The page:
The creation of several regulatory bodies in the 1980s strengthened the idea of Go Karting being more than just a hobby. Karting had, for several decades, predominantly enjoyed on a recreational basis, but the introduction of regulatory bodies helped it to open up to people who wanted to get a good grounding in motor sports.

Though it is a relatively short one, the history of karting as an organised sport is extremely illustrious, to say the least. Karting has acted as a high-octane kindergarten for some of the greatest drivers in the history of modern motorsport. Senna. Prost. Schumacher. Alonso. Räikkönen. Button. Hamilton. All of them used competitive karting as their first stepping stone towards the eternal glories that F1 world championships bring with them.

Karting as a leisure activity

Kart racing is generally accepted as the most economic form of motorsport available. As a free-time activity, it can be performed by almost anybody, and as a motorsport in itself, it is one of the sports regulated by FIA (under the name of CIK), permitting licensed racing for anyone from the age of 8 onward.

Besides traditional kart racing, many commercial enterprises offer karts for rent, often called “recreational” or “concession” karts. The tracks can be indoor or outdoor. Karts are rented by sessions and use sturdy chassis complete with dedicated bodywork to provide driver safety. These karts also often contain limiters, which allow those running the circuit to slow down or even completely stop karts remotely if they feel that there might be any danger to drivers out on the track. Most of these enterprises use an ‘Arrive and Drive’ format which provide customers with all the safety gear (helmets, gloves and driver outfits) and allow them to show up any time to race at a reasonable price, without the hassle of owning one’s own equipment and gear.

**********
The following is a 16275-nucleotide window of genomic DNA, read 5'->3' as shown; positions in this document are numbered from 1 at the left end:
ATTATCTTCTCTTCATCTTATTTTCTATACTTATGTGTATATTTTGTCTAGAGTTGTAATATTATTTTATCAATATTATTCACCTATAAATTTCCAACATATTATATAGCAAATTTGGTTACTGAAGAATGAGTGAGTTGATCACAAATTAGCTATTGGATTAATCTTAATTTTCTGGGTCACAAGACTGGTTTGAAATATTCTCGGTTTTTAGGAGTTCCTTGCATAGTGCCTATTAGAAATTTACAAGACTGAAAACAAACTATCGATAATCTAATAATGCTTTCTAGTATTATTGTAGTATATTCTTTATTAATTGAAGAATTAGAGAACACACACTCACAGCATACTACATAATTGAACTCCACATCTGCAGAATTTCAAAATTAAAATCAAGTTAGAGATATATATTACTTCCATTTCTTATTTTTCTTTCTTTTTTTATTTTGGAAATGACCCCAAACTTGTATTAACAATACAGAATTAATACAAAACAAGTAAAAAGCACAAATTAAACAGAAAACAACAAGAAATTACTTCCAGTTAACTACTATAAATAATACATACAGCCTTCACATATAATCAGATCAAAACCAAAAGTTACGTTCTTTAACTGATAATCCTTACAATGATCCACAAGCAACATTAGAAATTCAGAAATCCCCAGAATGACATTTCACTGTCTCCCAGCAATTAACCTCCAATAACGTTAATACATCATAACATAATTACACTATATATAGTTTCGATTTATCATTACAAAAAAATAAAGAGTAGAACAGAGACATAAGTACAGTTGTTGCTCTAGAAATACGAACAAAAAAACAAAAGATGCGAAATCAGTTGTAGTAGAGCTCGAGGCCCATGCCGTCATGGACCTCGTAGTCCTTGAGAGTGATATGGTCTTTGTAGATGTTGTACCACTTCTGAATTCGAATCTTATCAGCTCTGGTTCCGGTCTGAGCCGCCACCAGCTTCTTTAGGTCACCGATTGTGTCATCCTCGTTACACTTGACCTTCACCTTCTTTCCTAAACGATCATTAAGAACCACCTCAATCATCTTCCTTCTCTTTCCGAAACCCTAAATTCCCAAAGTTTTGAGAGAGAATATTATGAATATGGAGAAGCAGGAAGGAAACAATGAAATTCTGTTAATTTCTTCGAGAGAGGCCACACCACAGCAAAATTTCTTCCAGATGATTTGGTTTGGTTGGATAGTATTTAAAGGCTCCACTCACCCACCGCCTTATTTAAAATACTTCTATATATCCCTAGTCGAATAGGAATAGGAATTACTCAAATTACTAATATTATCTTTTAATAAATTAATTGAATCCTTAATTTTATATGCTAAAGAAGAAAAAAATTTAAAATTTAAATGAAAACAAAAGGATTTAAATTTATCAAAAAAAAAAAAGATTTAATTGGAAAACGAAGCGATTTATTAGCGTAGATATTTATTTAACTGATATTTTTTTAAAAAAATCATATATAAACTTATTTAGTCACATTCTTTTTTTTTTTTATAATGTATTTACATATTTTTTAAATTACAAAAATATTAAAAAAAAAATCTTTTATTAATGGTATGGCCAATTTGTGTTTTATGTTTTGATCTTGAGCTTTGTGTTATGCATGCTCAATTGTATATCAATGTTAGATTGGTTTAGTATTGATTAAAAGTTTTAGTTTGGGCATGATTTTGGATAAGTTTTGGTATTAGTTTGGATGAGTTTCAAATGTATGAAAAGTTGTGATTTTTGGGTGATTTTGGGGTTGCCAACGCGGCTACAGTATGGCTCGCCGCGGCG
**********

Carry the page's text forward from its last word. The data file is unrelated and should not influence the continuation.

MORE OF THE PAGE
Karting, then, has enjoyed a varied history, but has now firmly established itself as one of the most popular motorsports in the world.

Book your Karting Experience NOW.

Game to improve your aim !!

Practice makes perfect and you can hit the bulls eye every time !
Practice makes perfect and you can hit the bulls eye every time !

This simple and fun game will help improve your aim.

You will need:

  1. Rubber Bands
  2. Sticky tape or blu tack
  3. and lots of paper.

MISSILES (heh, only paper ones!)

  • Get lots of regular pieces of printer paper and cut them into strips about 1 inch wide.
  • Fold each strip in half long ways 2 times. Then fold it short ways once. Then long ways 2 more times. Do this with all the 1 inch wide strips of paper until you have a nice stockpile of paper missiles!
  • Get a rubber band and stretch them between your index (pointer) finger and thumb.
  • In order to shoot load a missile on the half of rubber band closest to your target.


  • Stack 5 pieces of paper so they lay on top of each other (the extra layers protect the surface behind the target from marking).
  • Draw a bulls eye on the front sheet.
  • Tape it or blu tack to a vertical surface (but not a wall as the missiles can leave a mark on paintwork or wallpaper if you fire with enough power and miss!).